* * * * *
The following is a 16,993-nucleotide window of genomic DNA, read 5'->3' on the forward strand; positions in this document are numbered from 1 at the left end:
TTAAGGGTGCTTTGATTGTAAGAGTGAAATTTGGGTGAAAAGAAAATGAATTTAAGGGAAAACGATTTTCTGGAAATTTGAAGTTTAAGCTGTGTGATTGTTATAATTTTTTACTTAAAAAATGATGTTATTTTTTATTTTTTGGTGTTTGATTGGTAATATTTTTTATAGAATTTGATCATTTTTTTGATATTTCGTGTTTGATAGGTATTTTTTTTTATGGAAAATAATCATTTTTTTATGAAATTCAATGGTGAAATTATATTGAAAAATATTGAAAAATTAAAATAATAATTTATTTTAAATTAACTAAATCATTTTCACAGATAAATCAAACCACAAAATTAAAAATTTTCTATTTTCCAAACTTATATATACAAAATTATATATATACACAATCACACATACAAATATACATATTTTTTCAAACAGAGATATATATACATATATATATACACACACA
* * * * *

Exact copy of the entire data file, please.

The following is a 16,993-nucleotide window of genomic DNA, read 5'->3' on the forward strand; positions in this document are numbered from 1 at the left end:
TTAAGGGTGCTTTGATTGTAAGAGTGAAATTTGGGTGAAAAGAAAATGAATTTAAGGGAAAACGATTTTCTGGAAATTTGAAGTTTAAGCTGTGTGATTGTTATAATTTTTTACTTAAAAAATGATGTTATTTTTTATTTTTTGGTGTTTGATTGGTAATATTTTTTATAGAATTTGATCATTTTTTTGATATTTCGTGTTTGATAGGTATTTTTTTTTATGGAAAATAATCATTTTTTTATGAAATTCAATGGTGAAATTATATTGAAAAATATTGAAAAATTAAAATAATAATTTATTTTAAATTAACTAAATCATTTTCACAGATAAATCAAACCACAAAATTAAAAATTTTCTATTTTCCAAACTTATATATACAAAATTATATATATACACAATCACACATACAAATATACATATTTTTTCAAACAGAGATATATATACATATATATATACACACACA